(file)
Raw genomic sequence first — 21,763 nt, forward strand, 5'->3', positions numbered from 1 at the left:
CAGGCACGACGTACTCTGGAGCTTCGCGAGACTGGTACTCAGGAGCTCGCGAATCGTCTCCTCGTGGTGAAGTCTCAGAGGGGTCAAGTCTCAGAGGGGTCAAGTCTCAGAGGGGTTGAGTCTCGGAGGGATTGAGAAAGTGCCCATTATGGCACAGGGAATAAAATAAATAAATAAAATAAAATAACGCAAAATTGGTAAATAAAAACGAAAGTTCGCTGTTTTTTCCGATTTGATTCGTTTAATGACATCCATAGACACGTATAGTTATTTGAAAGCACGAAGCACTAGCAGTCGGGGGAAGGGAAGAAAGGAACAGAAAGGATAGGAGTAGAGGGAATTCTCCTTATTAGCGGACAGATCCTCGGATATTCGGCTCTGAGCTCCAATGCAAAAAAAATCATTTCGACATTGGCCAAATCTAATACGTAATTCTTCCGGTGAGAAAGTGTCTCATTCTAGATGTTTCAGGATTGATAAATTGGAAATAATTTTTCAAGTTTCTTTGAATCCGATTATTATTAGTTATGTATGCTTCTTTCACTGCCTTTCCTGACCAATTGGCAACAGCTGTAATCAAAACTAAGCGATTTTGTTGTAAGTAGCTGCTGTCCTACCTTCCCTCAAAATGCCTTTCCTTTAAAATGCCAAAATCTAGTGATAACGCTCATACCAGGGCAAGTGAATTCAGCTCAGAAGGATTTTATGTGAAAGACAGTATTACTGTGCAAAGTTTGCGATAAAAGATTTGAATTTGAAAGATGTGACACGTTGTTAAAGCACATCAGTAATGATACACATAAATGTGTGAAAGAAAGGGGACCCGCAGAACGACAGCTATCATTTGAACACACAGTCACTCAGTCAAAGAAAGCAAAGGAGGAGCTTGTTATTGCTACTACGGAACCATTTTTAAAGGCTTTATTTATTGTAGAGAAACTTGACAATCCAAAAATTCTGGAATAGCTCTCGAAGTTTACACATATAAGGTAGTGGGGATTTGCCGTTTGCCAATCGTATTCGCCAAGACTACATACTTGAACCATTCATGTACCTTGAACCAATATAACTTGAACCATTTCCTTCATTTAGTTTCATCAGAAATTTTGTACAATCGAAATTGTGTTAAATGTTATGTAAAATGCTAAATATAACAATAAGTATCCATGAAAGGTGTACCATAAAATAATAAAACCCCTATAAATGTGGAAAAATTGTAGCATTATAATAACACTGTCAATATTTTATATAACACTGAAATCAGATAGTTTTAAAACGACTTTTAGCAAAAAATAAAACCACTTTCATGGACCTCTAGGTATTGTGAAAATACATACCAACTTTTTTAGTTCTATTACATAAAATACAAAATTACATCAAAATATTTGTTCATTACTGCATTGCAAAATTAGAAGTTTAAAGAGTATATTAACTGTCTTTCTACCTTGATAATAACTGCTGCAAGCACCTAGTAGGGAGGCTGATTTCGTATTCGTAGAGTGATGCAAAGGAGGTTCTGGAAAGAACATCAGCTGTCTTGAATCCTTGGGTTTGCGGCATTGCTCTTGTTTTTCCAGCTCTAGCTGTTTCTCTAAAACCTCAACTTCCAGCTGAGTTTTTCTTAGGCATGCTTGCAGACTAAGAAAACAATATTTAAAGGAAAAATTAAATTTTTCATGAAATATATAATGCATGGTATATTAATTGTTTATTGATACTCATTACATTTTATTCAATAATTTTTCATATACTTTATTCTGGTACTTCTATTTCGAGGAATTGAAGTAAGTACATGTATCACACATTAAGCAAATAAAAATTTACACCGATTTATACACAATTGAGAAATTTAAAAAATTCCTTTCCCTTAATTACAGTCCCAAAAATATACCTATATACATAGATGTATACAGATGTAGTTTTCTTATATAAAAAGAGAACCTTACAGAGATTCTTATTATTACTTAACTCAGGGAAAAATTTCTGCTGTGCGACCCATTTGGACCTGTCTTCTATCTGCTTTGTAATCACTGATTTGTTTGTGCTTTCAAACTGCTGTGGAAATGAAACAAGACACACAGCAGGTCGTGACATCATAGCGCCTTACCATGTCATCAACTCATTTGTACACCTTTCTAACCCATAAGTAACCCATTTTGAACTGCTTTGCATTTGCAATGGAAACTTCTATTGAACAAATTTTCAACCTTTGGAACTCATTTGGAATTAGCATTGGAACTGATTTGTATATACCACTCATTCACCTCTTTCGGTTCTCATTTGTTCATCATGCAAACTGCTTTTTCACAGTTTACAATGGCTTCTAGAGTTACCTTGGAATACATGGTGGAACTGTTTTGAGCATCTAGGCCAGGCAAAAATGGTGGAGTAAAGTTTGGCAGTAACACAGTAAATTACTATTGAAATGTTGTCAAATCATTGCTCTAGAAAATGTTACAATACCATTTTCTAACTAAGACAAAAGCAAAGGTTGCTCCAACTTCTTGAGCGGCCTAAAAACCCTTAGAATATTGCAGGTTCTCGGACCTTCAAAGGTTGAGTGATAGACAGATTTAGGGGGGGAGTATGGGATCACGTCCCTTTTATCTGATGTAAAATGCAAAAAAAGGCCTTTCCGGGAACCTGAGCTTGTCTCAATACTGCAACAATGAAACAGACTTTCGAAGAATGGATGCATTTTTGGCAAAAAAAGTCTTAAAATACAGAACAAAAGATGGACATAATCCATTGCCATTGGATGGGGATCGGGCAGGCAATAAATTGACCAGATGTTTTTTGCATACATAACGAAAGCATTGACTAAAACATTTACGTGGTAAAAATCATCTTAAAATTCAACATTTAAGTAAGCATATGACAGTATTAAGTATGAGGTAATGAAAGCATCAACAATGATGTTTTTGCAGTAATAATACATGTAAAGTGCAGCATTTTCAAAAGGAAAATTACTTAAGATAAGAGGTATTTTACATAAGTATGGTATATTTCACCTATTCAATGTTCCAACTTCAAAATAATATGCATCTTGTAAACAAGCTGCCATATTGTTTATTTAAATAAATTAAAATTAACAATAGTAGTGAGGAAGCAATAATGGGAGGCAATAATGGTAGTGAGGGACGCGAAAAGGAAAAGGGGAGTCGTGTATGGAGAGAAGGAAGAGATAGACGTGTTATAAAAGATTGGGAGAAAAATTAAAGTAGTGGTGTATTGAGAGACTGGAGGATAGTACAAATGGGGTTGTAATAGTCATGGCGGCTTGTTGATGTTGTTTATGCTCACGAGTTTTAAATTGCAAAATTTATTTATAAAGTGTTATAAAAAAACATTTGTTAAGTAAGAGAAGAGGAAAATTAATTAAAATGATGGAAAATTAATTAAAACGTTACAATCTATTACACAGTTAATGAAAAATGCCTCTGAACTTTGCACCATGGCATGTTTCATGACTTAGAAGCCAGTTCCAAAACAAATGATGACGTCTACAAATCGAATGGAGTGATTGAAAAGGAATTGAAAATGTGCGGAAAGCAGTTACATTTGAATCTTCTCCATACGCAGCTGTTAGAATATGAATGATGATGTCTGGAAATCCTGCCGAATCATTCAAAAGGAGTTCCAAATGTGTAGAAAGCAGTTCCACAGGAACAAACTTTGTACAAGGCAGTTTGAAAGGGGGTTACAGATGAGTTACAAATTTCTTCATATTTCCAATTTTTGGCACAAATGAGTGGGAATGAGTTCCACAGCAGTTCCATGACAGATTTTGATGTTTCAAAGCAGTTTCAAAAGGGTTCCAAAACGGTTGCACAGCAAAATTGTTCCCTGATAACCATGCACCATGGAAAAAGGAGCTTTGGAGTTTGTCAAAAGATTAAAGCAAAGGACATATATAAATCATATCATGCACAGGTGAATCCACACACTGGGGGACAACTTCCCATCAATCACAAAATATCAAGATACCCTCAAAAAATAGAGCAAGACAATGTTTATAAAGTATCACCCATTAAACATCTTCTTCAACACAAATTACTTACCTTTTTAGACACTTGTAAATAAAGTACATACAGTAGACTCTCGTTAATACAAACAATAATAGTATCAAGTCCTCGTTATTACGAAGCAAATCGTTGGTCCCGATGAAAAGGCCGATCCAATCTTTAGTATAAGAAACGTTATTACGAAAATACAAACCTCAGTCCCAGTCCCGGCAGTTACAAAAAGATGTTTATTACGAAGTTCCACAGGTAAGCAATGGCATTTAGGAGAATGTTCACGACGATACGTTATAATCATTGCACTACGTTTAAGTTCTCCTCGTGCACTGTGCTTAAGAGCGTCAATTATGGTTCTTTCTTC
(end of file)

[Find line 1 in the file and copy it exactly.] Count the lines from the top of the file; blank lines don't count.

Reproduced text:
Raw genomic sequence first — 21,763 nt, forward strand, 5'->3', positions numbered from 1 at the left: